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07 Apr 2020
BY Waldo Steyn

“Control” and Computer Programs – who owns the copyright?

On 1 April 2020, the Supreme Court of Appeal (“SCA”) granted an appeal against an order of Acting Justice Kose in the Cape Town High Court in favour of The Agricultural Research Council (ARC) (Bergh and Others v The Agricultural Research Council (Case no 93/2019) [2020] ZASCA 30).

The appeal was against an order interdicting the appellants from infringing the ARC’s copyright in the BeefPro computer program and from unlawfully competing with the ARC.

At the heart of the matter was the question of which party owned the copyright in the BeefPro program.

The matter is yet another example of unsuccessful litigation being financed from public funds. It contains scathing comment on AJ Kose’s judgement and looks in some depth at the ownership of copyright in computer programs and specifically the concept of “control” as used in the Copyright Act 98 of 1978 (as amended) (the “Act”) to define authorship.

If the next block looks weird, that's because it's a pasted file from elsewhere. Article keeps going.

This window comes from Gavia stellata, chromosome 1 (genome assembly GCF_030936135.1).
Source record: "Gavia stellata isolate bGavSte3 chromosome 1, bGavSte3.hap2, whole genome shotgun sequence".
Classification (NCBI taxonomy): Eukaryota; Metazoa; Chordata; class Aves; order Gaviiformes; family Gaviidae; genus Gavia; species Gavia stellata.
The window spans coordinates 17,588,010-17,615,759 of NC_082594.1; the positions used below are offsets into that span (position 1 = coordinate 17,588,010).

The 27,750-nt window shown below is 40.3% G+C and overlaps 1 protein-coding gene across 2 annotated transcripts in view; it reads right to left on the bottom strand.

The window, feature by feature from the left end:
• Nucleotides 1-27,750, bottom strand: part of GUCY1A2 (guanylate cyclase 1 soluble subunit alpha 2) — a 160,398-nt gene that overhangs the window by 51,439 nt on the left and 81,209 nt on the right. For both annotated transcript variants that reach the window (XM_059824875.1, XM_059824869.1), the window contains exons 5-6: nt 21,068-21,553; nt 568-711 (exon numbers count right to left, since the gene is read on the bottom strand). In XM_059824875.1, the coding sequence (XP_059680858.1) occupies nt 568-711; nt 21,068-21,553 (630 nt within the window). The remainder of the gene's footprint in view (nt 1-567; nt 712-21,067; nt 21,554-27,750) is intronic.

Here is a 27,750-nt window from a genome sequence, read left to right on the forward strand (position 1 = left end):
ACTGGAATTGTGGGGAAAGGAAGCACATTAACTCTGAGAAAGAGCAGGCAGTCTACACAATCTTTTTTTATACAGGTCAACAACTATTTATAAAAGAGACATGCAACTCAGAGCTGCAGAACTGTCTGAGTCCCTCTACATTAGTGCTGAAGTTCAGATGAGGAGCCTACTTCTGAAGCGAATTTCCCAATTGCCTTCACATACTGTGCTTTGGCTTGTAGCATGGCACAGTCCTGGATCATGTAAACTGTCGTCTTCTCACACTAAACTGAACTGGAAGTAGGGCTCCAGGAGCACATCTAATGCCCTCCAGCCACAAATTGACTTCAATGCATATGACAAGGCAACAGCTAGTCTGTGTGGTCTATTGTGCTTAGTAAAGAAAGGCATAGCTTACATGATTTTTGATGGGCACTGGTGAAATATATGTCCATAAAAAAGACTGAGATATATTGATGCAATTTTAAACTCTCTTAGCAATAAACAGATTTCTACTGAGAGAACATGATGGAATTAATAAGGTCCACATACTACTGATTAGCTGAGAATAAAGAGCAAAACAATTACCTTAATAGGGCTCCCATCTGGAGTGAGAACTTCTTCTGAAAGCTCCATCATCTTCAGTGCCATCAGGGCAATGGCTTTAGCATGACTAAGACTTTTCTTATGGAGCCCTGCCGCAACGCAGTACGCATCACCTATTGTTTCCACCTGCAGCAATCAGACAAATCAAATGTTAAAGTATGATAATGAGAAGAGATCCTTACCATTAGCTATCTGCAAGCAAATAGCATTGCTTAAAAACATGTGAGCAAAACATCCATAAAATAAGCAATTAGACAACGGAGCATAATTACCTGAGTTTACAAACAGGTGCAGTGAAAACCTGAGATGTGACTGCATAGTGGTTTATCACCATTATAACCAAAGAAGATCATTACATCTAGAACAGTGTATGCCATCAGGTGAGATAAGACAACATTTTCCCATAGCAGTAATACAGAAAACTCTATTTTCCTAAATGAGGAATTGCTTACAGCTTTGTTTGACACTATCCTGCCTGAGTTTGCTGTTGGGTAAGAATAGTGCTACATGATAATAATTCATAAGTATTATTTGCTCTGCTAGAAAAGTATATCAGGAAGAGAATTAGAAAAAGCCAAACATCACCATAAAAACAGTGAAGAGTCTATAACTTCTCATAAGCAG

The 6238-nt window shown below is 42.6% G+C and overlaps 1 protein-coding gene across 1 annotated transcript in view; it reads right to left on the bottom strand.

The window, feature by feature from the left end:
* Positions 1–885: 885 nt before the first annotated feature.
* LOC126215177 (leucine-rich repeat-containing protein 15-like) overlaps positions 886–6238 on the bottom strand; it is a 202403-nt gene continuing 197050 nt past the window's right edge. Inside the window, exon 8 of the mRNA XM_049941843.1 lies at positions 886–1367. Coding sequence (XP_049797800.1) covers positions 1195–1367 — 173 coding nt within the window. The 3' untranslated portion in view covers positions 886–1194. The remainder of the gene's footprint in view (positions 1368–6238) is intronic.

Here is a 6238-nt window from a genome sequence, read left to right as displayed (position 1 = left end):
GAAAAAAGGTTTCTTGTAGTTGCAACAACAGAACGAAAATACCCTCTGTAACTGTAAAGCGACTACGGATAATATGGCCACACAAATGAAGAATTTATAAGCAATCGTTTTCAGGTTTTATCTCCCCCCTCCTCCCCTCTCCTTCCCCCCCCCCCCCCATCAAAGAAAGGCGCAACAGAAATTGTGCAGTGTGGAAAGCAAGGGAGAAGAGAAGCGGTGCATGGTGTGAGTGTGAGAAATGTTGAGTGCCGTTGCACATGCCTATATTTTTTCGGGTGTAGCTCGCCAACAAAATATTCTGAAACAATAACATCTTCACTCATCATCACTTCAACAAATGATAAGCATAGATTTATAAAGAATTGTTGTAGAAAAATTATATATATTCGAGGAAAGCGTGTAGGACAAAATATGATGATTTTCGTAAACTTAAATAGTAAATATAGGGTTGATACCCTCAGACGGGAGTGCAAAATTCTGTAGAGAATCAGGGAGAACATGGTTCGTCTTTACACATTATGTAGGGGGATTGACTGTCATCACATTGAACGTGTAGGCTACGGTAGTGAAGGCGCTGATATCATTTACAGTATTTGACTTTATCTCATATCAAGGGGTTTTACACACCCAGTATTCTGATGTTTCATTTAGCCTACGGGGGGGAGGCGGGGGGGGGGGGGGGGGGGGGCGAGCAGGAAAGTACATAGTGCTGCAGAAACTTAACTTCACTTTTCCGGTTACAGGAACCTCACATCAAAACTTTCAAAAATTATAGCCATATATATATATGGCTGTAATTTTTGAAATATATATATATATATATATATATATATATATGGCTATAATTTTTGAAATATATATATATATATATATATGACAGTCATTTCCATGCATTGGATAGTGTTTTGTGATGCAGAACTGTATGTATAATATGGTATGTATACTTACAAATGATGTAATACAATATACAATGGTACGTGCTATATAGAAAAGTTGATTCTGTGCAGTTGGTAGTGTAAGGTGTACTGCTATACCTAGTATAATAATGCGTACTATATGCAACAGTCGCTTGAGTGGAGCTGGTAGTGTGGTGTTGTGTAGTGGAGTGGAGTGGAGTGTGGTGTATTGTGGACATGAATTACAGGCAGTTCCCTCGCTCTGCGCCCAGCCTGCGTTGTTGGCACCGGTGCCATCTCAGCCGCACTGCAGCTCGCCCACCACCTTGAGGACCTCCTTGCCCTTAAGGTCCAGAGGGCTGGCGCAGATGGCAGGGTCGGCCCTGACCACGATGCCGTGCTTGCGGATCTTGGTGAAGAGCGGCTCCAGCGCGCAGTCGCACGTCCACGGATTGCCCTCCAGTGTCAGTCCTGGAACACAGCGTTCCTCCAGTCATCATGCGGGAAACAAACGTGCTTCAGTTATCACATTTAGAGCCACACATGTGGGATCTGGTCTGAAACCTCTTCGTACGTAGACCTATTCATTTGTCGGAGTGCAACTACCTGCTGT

With the judgement issued on 1 April, the ARC – and AJ Kose – may have hoped that this was no more than an April fool’s joke. But when publicly financed institutions choose to pursue legal action against private sector companies – and individuals – it is no laughing matter.

The matter followed a rather unfortunate path to the SCA. The order of the High Court was issued close to two years after oral argument had been presented by the parties and, when granted, contained no reasons for the granting of the order. Repeated requests for reasons for the order were met with silence.